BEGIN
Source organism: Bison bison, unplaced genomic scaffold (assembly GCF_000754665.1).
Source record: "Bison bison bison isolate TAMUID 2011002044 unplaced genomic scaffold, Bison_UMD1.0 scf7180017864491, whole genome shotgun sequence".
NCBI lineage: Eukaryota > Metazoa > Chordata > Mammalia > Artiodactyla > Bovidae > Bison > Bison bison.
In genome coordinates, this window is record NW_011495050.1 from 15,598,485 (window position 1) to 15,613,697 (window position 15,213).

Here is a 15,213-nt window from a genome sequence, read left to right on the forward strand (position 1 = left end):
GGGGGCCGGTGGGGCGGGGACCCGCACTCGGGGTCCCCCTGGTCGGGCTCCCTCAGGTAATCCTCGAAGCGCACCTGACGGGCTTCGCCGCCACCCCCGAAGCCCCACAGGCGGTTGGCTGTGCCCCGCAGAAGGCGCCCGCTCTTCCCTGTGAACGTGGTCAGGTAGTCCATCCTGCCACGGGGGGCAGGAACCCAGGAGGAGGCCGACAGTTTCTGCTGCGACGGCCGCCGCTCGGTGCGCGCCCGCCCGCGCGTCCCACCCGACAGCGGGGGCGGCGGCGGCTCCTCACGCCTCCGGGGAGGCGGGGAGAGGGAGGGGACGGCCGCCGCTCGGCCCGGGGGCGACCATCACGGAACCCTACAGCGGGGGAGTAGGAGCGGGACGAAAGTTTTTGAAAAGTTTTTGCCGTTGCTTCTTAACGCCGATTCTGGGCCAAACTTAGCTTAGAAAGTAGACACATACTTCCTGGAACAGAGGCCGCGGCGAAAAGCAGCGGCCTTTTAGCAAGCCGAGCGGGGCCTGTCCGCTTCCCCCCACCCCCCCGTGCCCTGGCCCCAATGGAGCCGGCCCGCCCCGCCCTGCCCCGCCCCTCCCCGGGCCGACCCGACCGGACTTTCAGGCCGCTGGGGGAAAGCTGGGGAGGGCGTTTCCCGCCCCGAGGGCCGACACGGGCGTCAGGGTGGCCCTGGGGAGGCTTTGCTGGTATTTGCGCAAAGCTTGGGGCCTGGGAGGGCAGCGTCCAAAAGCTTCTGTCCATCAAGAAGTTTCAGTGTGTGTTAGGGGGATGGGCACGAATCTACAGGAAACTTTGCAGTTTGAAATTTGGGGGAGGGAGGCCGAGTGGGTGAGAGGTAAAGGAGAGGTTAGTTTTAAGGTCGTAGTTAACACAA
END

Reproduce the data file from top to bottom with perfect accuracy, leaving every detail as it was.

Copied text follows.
Source organism: Bison bison, unplaced genomic scaffold (assembly GCF_000754665.1).
Source record: "Bison bison bison isolate TAMUID 2011002044 unplaced genomic scaffold, Bison_UMD1.0 scf7180017864491, whole genome shotgun sequence".
NCBI lineage: Eukaryota > Metazoa > Chordata > Mammalia > Artiodactyla > Bovidae > Bison > Bison bison.
In genome coordinates, this window is record NW_011495050.1 from 15,598,485 (window position 1) to 15,613,697 (window position 15,213).

Here is a 15,213-nt window from a genome sequence, read left to right on the forward strand (position 1 = left end):
GGGGGCCGGTGGGGCGGGGACCCGCACTCGGGGTCCCCCTGGTCGGGCTCCCTCAGGTAATCCTCGAAGCGCACCTGACGGGCTTCGCCGCCACCCCCGAAGCCCCACAGGCGGTTGGCTGTGCCCCGCAGAAGGCGCCCGCTCTTCCCTGTGAACGTGGTCAGGTAGTCCATCCTGCCACGGGGGGCAGGAACCCAGGAGGAGGCCGACAGTTTCTGCTGCGACGGCCGCCGCTCGGTGCGCGCCCGCCCGCGCGTCCCACCCGACAGCGGGGGCGGCGGCGGCTCCTCACGCCTCCGGGGAGGCGGGGAGAGGGAGGGGACGGCCGCCGCTCGGCCCGGGGGCGACCATCACGGAACCCTACAGCGGGGGAGTAGGAGCGGGACGAAAGTTTTTGAAAAGTTTTTGCCGTTGCTTCTTAACGCCGATTCTGGGCCAAACTTAGCTTAGAAAGTAGACACATACTTCCTGGAACAGAGGCCGCGGCGAAAAGCAGCGGCCTTTTAGCAAGCCGAGCGGGGCCTGTCCGCTTCCCCCCACCCCCCCGTGCCCTGGCCCCAATGGAGCCGGCCCGCCCCGCCCTGCCCCGCCCCTCCCCGGGCCGACCCGACCGGACTTTCAGGCCGCTGGGGGAAAGCTGGGGAGGGCGTTTCCCGCCCCGAGGGCCGACACGGGCGTCAGGGTGGCCCTGGGGAGGCTTTGCTGGTATTTGCGCAAAGCTTGGGGCCTGGGAGGGCAGCGTCCAAAAGCTTCTGTCCATCAAGAAGTTTCAGTGTGTGTTAGGGGGATGGGCACGAATCTACAGGAAACTTTGCAGTTTGAAATTTGGGGGAGGGAGGCCGAGTGGGTGAGAGGTAAAGGAGAGGTTAGTTTTAAGGTCGTAGTTAACACAA